If political stability persists, Lebanon is set to witness a technical rebound of 3.5 percent in gross domestic product growth in 2012 compared to 1.5 percent last year, a senior economist at Standard Chartered Bank said Thursday.
“The Lebanese economy is confidence-driven because it is mainly dependent on tourism, construction and real estate, as well as consumption,” senior economist on Turkey, the Middle East and North Africa, Philipe Dauba-Pantanacce, told The Daily Star in an interview.
Dauba-Pantanacce said the Lebanese economy has shown resilience over the past years as it has bounced back after major shocks as soon as political stability is restored.
“Our only concern is a spill of the Syrian crisis to Lebanon,” Dauba-Pantanacce added.
While Lebanon’s security situation appears to be stable so far, political bickering has blocked the approval of the 2012 budget draft law as rival Lebanese parliamentary coalitions argue over extra-budgetary expenditures.
Legal government expenditures are frozen at $6.8 billion annually, which was the cap of the last budget approved by Parliament in 2005.
If approved, the 2012 budget, which stipulates some tax increases, would be a step in the right direction to cut the fiscal deficit, according to Dauba-Pantanacce.
The government is planning to increase VAT by 1 percent after it amended an earlier draft budget that stipulated a 2-percent increase.
Dauba-Pantanacce said VAT has proven to be one of the best channels of money collection and its increase by up to 2 percent would boost state revenues while remaining at an affordable rate. “The current 10 percent VAT is one of the lowest among countries comparable to Lebanon,” Dauba-Pantanacce added.
The VAT rise by 1 percent should generate LL350 billion (around $230 million) for the Treasury, according to Finance Minister Mohammad Safadi.
Dauba-Pantanacce believes that the government’s decision to increase the minimum wage would reflect positively on economic growth in 2012 as it would fuel consumption for a large segment of the Lebanese population that was cut off from spending prior to the wage hike.
“Not to forget that part of the wage hike is recouped by the state in the form of VAT ... If you spend more, you pay more VAT to the government,” Dauba-Pantanacce said.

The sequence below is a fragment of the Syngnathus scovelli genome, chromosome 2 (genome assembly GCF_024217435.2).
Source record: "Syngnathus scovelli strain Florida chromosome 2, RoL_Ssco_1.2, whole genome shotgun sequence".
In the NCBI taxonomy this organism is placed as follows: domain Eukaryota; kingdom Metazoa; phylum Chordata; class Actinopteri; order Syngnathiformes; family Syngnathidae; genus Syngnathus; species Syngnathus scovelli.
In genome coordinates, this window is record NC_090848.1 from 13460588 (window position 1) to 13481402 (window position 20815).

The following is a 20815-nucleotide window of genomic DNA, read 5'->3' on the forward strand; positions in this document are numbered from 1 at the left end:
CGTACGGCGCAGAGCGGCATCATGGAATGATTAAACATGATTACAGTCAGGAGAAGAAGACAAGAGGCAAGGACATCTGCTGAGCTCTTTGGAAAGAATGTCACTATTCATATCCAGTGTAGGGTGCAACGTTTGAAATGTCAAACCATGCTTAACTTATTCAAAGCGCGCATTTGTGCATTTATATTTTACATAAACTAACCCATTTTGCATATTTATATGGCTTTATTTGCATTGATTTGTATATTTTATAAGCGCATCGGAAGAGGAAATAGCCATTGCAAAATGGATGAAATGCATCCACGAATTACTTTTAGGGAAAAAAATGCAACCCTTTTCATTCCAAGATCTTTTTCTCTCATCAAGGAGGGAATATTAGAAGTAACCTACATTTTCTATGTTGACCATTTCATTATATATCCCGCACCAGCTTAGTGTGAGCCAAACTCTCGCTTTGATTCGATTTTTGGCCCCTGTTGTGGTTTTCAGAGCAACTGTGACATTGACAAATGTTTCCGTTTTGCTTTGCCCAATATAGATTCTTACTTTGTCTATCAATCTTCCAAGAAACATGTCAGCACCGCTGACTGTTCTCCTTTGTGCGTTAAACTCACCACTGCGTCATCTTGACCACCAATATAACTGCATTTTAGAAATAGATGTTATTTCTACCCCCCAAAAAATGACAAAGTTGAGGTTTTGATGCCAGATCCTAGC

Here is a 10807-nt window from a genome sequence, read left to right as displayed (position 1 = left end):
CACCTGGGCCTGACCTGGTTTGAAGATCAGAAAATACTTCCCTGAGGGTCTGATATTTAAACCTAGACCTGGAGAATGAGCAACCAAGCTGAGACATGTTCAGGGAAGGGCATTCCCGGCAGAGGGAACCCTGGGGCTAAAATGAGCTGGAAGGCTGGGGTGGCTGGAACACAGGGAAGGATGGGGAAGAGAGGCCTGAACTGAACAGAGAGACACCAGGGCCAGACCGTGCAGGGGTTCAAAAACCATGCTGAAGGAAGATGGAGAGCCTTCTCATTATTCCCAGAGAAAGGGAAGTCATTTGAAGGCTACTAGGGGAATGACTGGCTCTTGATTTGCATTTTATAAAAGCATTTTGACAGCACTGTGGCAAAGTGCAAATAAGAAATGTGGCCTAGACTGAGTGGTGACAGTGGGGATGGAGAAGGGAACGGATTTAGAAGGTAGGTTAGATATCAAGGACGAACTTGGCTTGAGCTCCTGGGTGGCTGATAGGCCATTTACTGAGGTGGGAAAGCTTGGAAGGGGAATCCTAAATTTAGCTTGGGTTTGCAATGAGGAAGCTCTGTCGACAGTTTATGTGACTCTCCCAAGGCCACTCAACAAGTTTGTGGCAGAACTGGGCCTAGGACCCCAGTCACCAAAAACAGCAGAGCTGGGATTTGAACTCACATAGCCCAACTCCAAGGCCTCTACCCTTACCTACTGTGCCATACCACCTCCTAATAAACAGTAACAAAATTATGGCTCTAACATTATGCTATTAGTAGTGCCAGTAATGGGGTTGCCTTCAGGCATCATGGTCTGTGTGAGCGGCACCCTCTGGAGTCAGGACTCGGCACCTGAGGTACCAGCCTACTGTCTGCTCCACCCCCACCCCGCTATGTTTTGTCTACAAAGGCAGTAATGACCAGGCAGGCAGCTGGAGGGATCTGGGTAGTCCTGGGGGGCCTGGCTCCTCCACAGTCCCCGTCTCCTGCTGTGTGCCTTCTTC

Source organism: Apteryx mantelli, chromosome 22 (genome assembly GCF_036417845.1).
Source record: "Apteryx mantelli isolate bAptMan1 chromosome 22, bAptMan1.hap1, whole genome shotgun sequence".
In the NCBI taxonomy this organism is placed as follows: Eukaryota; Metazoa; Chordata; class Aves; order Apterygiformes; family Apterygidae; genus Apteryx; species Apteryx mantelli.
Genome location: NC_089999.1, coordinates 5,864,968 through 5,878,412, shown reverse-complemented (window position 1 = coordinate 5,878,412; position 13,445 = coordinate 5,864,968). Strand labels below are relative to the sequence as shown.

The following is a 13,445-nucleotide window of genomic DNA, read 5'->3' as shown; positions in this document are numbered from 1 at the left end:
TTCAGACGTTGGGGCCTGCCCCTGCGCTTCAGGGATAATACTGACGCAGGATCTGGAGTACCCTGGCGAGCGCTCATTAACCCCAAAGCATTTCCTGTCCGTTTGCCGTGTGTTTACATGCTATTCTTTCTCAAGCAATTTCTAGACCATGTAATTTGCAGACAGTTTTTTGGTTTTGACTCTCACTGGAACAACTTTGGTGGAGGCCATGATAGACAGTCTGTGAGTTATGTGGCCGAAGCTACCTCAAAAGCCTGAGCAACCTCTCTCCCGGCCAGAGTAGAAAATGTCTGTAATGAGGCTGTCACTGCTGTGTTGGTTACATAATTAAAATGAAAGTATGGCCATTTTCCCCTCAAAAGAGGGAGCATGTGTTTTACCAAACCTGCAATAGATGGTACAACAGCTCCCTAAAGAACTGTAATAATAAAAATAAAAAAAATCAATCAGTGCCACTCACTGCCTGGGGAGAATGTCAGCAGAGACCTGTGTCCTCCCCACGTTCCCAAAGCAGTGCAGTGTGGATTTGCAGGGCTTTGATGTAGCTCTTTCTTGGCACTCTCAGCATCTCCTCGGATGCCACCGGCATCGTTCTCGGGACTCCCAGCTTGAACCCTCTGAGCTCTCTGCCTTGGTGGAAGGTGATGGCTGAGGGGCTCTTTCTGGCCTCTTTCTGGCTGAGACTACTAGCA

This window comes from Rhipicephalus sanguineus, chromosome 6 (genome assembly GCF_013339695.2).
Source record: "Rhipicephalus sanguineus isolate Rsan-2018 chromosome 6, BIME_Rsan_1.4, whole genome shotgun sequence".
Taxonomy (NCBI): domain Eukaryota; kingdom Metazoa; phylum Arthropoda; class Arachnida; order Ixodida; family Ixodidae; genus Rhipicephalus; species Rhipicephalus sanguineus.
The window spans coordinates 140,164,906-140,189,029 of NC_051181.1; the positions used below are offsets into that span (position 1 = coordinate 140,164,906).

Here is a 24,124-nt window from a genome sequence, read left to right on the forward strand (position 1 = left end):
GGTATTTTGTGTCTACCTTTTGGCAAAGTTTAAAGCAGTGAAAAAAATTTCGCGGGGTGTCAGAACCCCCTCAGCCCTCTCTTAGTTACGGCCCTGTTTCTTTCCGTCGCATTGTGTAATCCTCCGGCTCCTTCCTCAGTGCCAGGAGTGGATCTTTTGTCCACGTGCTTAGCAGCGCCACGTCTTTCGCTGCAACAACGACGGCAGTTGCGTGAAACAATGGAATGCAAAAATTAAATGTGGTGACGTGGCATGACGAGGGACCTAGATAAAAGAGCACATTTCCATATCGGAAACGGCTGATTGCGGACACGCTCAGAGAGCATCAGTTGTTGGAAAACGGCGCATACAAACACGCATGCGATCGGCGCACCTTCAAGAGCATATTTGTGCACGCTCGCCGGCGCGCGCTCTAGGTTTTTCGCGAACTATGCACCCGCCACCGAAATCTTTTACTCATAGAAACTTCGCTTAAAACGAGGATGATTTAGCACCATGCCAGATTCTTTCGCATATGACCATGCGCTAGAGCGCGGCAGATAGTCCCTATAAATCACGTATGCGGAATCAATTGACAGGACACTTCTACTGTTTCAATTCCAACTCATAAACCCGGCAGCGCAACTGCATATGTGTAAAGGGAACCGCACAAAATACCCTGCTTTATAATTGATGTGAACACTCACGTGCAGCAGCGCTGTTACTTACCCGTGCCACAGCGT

Another hike in tax on interest on bank deposits from the current 5 to 8 percent is also positive, according to Dauba-Pantanacce. The tax on interest is expected to generate LL400 billion.
The new budget, if approved, would stand at LL21 trillion while the budget deficit would reach LL5.3 trillion.
Dauba-Pantanacce urged Lebanon to address its structural deficit, which is a major burden to the Lebanese economy represented by the country’s public debt.
Lebanon has acted recently upon the International Monetary Fund recommendation of raising the interest rate on Treasury bills by 50 basis points to make local debt more attractive to banks and reduce the government’s reliance on the Central Bank.
Together with domestic fiscal reforms, growth in oil-producing Gulf Cooperation Council countries fueled by a rise in international oil prices is also expected to boost growth in Lebanon, said Dauba-Pantanacce.
“There is positive correlation between the economy of GCC countries and Lebanon,” Dauba-Pantanacce said.
The negative impact of high oil prices on the Lebanese economy is offset by a flow of remittances from Lebanese expatriates in the Gulf, foreign direct investment and an increase in the number of Gulf visitors to Lebanon, Dauba-Pantanacce said.
GCC countries are forecast to continue to profit from a rise in oil prices in the second half of 2012 due to the geopolitical risk premium attributed to tensions between Iran and the West, as well as physical disruptions in supply due to instability in Sudan and Nigeria, Dauba-Pantanacce said.
Dauba-Pantanacce added that growth in the global economy – though slow – is expected to contribute to a rise in oil prices, with China expected to witness a soft landing after adjusting its policies to adapt to slowing global growth.
“China should see growth at 8.1 percent in 2012 from 9.2 percent during the previous year, which would still drive growth in oil demand,” Dauba-Pantanacce said.
He is also bullish about the commodity market rare or earth commodities which are needed to support growth in China and India.
Gold is forecast by some analysts to hit $1,975 an ounce at the end of 2012, supported by strong demand from central banks as well as investors’ fear of inflation due to new rounds of quantitative easing.
Standard Chartered revised Europe’s GDP growth forecast in 2012 from -1.5 percent to -0.5 percent.
“The intervention of the European Central Bank, lending money at cheap [rates] over the long term bought time during the crisis, which is essential to calm the markets to solve problems,” Dauba-Pantanacce said.
Dauba-Pantanacce, an expert on the regional economy and financial markets, hosted Wednesday at the Four Season Hotel in Beirut an economic session for a select group of consumer banking customers and corporate clients including industry, business and finance leaders.